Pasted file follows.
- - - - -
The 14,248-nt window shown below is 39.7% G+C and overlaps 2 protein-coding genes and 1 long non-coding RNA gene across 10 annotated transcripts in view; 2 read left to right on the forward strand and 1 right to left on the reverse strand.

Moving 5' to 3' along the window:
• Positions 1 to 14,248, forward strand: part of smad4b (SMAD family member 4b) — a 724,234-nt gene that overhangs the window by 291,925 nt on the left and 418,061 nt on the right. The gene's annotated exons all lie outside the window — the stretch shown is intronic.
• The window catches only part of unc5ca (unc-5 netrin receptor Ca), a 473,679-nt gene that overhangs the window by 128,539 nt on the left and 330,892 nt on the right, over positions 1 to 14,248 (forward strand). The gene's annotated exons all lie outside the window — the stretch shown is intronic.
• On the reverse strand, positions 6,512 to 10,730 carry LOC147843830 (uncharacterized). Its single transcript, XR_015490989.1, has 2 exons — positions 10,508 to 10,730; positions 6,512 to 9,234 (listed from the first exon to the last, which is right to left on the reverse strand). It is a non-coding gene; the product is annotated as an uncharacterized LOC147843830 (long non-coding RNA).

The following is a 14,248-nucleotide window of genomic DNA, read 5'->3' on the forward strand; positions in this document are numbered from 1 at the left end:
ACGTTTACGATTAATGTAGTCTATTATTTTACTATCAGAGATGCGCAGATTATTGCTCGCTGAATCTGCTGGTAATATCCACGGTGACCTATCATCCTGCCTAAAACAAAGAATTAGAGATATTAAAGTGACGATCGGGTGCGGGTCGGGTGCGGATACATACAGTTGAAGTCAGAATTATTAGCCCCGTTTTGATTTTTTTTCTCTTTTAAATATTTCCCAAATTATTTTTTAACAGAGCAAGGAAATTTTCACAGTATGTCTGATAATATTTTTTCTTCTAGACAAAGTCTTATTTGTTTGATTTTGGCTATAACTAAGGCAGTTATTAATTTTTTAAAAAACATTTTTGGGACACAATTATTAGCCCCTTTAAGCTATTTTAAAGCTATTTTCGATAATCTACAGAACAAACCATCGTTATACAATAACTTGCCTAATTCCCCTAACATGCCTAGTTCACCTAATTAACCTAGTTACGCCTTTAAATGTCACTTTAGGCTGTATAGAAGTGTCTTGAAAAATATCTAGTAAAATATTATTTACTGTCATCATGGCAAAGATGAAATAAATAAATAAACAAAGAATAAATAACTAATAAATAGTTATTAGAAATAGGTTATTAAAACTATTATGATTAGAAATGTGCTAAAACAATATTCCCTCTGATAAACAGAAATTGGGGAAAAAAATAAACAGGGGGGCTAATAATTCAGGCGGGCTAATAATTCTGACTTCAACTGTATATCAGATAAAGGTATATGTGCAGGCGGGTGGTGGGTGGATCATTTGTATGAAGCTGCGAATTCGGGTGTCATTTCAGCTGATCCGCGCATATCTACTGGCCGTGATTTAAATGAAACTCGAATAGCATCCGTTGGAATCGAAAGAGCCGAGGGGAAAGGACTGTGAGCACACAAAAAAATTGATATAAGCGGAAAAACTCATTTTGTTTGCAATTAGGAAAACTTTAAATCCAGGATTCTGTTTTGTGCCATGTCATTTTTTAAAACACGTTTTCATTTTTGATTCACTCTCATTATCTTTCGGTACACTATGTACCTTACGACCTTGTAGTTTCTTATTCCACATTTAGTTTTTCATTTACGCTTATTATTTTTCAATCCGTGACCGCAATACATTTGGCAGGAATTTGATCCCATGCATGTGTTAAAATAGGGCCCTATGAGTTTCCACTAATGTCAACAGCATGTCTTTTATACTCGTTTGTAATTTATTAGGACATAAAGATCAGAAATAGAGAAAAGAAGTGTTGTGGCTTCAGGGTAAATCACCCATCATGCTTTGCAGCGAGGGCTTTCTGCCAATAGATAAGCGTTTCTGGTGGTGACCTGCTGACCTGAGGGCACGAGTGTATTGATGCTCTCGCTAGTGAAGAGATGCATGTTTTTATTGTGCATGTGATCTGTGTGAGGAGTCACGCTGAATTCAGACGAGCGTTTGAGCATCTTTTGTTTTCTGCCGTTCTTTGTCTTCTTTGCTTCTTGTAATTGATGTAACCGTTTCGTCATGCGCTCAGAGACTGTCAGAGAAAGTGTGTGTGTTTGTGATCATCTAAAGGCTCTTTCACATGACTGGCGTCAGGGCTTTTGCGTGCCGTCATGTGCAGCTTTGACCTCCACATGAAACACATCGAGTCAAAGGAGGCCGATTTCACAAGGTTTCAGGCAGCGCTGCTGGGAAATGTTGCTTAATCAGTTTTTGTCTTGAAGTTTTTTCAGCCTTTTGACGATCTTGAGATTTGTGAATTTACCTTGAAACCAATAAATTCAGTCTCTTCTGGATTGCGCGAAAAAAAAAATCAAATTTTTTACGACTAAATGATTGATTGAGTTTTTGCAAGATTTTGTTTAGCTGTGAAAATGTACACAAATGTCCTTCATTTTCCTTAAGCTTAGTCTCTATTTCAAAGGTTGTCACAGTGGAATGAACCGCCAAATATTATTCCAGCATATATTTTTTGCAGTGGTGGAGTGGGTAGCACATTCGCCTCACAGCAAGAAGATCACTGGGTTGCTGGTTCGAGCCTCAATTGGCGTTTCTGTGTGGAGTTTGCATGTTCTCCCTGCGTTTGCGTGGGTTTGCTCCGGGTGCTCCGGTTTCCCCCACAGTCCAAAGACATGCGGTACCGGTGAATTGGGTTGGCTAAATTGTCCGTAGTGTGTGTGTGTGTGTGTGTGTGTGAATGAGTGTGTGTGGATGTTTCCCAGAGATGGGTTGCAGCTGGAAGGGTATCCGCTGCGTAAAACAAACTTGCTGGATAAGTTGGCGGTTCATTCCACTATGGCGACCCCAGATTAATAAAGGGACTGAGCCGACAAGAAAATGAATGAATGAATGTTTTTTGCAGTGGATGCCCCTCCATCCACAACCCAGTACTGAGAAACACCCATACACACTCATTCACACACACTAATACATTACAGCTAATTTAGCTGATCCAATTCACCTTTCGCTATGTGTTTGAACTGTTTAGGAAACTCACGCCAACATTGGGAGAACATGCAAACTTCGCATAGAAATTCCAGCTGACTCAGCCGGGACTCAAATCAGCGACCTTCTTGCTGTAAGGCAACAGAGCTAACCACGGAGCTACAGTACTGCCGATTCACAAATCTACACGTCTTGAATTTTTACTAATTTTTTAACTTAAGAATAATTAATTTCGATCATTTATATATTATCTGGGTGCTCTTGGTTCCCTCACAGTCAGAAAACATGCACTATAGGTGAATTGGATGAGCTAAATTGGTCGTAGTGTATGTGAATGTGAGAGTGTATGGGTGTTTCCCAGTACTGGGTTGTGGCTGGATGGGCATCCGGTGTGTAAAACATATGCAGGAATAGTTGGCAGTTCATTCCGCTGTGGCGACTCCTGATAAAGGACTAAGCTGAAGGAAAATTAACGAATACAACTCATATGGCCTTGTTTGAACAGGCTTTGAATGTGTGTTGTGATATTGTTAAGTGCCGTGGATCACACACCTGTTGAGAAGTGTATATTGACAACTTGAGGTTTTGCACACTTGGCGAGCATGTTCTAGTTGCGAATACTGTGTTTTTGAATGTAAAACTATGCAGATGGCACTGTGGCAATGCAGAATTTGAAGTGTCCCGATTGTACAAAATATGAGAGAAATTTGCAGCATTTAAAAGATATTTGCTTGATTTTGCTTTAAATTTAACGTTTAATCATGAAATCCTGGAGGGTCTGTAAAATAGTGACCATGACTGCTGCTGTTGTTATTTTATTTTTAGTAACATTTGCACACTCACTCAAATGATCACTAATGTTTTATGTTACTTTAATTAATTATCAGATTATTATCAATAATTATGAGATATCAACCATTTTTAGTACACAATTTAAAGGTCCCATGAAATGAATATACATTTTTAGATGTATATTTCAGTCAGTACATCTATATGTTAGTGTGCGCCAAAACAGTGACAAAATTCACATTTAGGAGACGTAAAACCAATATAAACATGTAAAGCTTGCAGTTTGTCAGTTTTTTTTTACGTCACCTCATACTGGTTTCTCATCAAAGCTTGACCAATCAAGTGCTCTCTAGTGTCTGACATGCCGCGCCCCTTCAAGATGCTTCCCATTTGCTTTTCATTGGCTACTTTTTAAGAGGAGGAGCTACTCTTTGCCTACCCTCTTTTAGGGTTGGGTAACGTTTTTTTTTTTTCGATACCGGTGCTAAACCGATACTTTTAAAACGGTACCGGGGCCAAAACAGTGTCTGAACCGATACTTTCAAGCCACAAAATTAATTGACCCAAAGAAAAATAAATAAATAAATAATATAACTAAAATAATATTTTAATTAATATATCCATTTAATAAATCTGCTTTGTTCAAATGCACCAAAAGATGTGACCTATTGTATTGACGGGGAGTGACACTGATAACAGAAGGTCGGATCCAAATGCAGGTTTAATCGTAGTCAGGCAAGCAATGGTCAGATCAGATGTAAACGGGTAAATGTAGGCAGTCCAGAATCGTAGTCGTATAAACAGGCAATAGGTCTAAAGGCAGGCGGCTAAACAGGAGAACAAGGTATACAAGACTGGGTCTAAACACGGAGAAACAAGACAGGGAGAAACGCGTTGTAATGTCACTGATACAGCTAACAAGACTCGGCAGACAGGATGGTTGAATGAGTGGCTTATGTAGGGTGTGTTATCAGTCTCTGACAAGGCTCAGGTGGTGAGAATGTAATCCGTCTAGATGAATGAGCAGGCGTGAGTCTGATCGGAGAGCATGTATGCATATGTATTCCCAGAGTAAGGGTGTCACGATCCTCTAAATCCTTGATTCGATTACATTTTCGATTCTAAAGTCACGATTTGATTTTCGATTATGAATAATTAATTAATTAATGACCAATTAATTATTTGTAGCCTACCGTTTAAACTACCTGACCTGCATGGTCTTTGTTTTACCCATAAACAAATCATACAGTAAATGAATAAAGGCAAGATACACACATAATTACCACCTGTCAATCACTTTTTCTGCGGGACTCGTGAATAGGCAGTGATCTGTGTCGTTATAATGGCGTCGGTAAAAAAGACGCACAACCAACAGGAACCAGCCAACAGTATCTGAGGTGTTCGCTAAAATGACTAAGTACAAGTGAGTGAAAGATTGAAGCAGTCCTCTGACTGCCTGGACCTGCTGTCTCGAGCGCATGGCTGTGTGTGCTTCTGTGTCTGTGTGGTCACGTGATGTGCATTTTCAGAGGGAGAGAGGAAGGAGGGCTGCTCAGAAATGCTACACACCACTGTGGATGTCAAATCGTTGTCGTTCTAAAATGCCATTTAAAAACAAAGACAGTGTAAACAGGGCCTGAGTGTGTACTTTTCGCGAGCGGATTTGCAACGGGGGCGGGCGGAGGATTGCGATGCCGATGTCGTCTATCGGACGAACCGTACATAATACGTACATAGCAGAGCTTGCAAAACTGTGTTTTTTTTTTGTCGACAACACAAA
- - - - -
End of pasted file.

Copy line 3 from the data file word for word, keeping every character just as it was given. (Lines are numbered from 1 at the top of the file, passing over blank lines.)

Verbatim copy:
• Positions 1 to 14,248, forward strand: part of smad4b (SMAD family member 4b) — a 724,234-nt gene that overhangs the window by 291,925 nt on the left and 418,061 nt on the right. The gene's annotated exons all lie outside the window — the stretch shown is intronic.